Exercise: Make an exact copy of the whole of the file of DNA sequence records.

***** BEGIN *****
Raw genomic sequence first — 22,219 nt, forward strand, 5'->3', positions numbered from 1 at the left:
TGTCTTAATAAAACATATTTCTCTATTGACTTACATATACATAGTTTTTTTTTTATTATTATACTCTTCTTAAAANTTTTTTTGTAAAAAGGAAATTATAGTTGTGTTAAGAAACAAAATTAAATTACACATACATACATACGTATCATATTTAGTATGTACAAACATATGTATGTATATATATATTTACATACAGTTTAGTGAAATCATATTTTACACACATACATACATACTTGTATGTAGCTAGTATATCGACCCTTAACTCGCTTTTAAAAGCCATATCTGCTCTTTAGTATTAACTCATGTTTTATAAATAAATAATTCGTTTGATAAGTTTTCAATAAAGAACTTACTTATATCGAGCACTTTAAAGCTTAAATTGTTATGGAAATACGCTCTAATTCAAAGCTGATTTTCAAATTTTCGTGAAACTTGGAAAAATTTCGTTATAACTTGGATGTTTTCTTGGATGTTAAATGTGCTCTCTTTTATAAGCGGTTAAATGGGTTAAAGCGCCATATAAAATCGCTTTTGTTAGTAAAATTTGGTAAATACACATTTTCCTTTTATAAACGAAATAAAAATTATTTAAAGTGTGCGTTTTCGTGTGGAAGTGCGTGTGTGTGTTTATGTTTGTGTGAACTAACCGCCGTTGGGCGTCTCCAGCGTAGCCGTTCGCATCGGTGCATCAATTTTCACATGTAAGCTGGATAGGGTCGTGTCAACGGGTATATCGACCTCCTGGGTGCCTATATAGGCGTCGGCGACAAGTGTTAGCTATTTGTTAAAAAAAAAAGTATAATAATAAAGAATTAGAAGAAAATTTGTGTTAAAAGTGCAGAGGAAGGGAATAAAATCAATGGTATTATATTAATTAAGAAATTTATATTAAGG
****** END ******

Raw genomic sequence first — 22,219 nt, forward strand, 5'->3', positions numbered from 1 at the left:
TGTCTTAATAAAACATATTTCTCTATTGACTTACATATACATAGTTTTTTTTTTATTATTATACTCTTCTTAAAANTTTTTTTGTAAAAAGGAAATTATAGTTGTGTTAAGAAACAAAATTAAATTACACATACATACATACGTATCATATTTAGTATGTACAAACATATGTATGTATATATATATTTACATACAGTTTAGTGAAATCATATTTTACACACATACATACATACTTGTATGTAGCTAGTATATCGACCCTTAACTCGCTTTTAAAAGCCATATCTGCTCTTTAGTATTAACTCATGTTTTATAAATAAATAATTCGTTTGATAAGTTTTCAATAAAGAACTTACTTATATCGAGCACTTTAAAGCTTAAATTGTTATGGAAATACGCTCTAATTCAAAGCTGATTTTCAAATTTTCGTGAAACTTGGAAAAATTTCGTTATAACTTGGATGTTTTCTTGGATGTTAAATGTGCTCTCTTTTATAAGCGGTTAAATGGGTTAAAGCGCCATATAAAATCGCTTTTGTTAGTAAAATTTGGTAAATACACATTTTCCTTTTATAAACGAAATAAAAATTATTTAAAGTGTGCGTTTTCGTGTGGAAGTGCGTGTGTGTGTTTATGTTTGTGTGAACTAACCGCCGTTGGGCGTCTCCAGCGTAGCCGTTCGCATCGGTGCATCAATTTTCACATGTAAGCTGGATAGGGTCGTGTCAACGGGTATATCGACCTCCTGGGTGCCTATATAGGCGTCGGCGACAAGTGTTAGCTATTTGTTAAAAAAAAAAGTATAATAATAAAGAATTAGAAGAAAATTTGTGTTAAAAGTGCAGAGGAAGGGAATAAAATCAATGGTATTATATTAATTAAGAAATTTATATTAAGG